Remembering President Reagan


To the Editor:

Many political leaders look back to the President Ronald Reagan years as the Golden Age of Republicanism. Good things happened under his leadership. Some programs have stood the test of time; others were brought down by Republicans – even during his presidency. Mr. Reagan brought up the following three visions in his 1988 Independence Day radio address. Let's take another look.
His issues of the day were establishing a Medicare gap program for seniors, supporting what he specifically described as the then-new George H.W. Bush initiative for the North American Free Trade Agreement, and winning the War on Drugs through offshore anti-money laundering policies. How has the Republican Party done on these issues over the 24 years that followed? Here's a scorecard:
Medicare Gap – The Medicare Catastrophic Coverage Act was a law that President Reagan signed just before the Fourth of July in 1988 to protect seniors from gaps in Medicare coverage. It was repealed after the insurance industry revolted. Nancy Johnson, the Republican Congressional Representative from Hartford, Conn. – then the insurance capital – led the charge. Seniors were cut off from President Reagan's Medicare drug coverage. His vision for a national health care solution to "a financial specter facing our older Americans: the fear of an illness requiring acute care so expensive that it can result in having to choose between bankruptcy and death" was dashed. Subsequently, many elders have faced financial hard times and even ruin when sickness struck.
President Obama was able to solve this pressing problem through the Affordable Care Act. President Reagan's solutions to concerns about gaps in Medicare were built into this new health care law to protect seniors. Now, the current Republican leadership is fighting for its repeal, just as Hartford Republican Nancy Johnson did in the 1980s. There is no good way to spin the current Republican thrust to throw President Reagan's vision out into the trash for the second time. Seniors continue to be the whipping boys and girls of those who want to take their Medicare cards away. I feel duty-bound to remind my fellow Republicans that trashing Medicare coverage is not the Reagan way!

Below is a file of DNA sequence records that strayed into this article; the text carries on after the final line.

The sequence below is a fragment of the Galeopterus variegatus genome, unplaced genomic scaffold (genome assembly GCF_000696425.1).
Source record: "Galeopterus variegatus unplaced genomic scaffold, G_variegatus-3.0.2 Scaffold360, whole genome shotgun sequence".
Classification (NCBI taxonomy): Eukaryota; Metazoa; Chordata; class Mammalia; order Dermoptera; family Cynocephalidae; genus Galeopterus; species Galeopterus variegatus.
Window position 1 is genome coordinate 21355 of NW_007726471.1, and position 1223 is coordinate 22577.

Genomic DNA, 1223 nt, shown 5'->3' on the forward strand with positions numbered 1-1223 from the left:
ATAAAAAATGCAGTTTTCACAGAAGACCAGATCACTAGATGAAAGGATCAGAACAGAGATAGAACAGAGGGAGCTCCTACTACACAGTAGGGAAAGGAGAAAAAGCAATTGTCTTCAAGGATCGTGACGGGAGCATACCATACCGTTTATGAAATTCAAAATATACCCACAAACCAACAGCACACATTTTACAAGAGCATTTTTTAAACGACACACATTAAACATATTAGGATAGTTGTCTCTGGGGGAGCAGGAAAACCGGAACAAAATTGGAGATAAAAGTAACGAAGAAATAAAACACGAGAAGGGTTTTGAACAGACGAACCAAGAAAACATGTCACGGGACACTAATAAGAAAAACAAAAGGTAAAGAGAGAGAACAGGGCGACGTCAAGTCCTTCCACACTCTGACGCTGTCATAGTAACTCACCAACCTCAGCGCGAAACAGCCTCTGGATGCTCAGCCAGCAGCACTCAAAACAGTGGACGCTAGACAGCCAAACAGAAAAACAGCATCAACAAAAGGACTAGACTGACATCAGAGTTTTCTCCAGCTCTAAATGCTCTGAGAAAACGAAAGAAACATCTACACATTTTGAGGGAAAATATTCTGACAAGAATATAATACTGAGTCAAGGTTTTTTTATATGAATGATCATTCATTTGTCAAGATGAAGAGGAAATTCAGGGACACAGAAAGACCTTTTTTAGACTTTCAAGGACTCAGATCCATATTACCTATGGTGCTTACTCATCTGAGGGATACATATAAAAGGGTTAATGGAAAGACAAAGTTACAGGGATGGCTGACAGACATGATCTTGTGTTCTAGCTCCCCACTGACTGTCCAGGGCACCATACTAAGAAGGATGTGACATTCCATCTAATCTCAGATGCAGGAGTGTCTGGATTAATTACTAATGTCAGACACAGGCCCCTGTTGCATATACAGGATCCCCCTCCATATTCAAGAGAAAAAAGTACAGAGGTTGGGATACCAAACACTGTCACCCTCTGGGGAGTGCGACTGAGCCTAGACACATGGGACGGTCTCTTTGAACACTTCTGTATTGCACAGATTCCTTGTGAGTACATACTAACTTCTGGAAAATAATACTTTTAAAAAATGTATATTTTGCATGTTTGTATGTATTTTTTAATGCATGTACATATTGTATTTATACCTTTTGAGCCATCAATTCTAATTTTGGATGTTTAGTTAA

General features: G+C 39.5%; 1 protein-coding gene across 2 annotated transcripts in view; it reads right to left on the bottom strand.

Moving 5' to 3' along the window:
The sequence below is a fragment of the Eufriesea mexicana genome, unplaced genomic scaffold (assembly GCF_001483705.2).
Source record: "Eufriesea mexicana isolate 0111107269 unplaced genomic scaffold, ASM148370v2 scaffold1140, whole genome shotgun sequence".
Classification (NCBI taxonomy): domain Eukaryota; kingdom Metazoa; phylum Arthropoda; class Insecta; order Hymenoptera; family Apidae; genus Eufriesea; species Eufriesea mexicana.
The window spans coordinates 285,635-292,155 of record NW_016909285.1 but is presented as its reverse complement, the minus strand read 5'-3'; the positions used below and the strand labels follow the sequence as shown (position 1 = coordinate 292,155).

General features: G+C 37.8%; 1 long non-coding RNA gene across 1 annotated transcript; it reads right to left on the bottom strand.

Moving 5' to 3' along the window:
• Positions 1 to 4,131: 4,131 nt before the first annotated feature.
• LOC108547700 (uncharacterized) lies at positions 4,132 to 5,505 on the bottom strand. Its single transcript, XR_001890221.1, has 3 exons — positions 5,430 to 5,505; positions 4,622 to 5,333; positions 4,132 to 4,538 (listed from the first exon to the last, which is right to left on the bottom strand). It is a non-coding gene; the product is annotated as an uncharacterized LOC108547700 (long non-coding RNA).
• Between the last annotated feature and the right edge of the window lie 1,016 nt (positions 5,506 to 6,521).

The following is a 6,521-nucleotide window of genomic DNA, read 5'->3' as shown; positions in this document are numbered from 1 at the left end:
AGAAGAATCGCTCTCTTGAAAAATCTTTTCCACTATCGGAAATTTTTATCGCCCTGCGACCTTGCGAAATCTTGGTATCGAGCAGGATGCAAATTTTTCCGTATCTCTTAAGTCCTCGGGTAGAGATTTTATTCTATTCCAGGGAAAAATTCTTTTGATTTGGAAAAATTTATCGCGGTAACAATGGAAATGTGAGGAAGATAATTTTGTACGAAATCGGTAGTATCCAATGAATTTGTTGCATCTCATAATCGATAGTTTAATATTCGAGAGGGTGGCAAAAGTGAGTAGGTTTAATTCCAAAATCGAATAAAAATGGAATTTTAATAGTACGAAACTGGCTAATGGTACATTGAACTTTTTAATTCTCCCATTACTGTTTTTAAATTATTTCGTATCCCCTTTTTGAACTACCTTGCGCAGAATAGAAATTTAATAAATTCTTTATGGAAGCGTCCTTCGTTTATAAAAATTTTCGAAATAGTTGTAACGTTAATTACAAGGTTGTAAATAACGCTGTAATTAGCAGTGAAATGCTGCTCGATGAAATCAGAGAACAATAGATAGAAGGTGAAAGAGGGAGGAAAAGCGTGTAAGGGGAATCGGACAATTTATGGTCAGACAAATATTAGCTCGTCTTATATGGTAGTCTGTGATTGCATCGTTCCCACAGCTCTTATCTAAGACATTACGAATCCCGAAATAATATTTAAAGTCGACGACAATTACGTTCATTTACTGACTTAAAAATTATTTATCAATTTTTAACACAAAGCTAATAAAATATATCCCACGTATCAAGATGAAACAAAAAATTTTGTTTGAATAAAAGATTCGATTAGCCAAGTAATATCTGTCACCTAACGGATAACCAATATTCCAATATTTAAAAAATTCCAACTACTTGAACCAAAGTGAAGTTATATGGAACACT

The North American Free Trade Agreement – President George W. Bush, the son of the sponsor of NAFTA, extended its reach to eight more Central and South American countries. But now the Republican Party is turning its back on this agreement, fruit of the labor of three Republican presidents – Reagan, Bush I and Bush II. NAFTA continues to break down barriers to trade in the Americas. But many politicians find NAFTA's provisions to be at odds with their concerns about saving jobs at home.
Both Mr. Romney and Mr. Obama need to walk very carefully through such NAFTA jobs issues as supporting manufacturing jobs in Canada and Latin America. I doubt that candidates Romney and Obama will actually say much about NAFTA. But if they do, they will have to recognize that the first President Bush, then working for President Reagan, is considered the father of NAFTA. This law of the land that potentially takes jobs away from American citizens could be a political land mine for Obama and/or Romney.
War on Drugs – Echoing the sentiments of Vice President Bush and Canada's Prime Minister Brian Mulroney, Mr. Reagan declared that "the best new place to hit the drug trade is in its most vulnerable spot: money laundering." His legislation, passed in 1986, has trapped many drug dealers and other conscience-free people. Some of Mr. Reagan's anti-money laundering provisions have been recast into the post-911 USA Patriot Act. One focus has always been money flowing through offshore tax havens. This financial part of the original War on Drugs reaches out to most countries of the world.
We are already hearing a lot about mega campaign finance issues and offshore tax havens. One would hope that no campaign official or Super PAC donor will wind up in Reagan-era anti-money laundering traps that have already ensnared prominent politicians from both major political parties. Spending offshore cash on domestic political activity can be very tricky.
Our Republican leadership bows in homage to Ronald Reagan. They need to be reminded of where Mr. Reagan stood on Medicare gaps for seniors and other complex Reagan issues, including NAFTA and cash recapture from overseas. Most importantly, those who are now waving the liberty and freedom flags must not throw our senior citizens back onto the rubbish heap where they crash-landed after the insurance industry did its "thing" on Medicare Catastrophic back in the Reagan days. Our favorite Republican president would not smile down on us for that kind of behavior.

Richard Langseth


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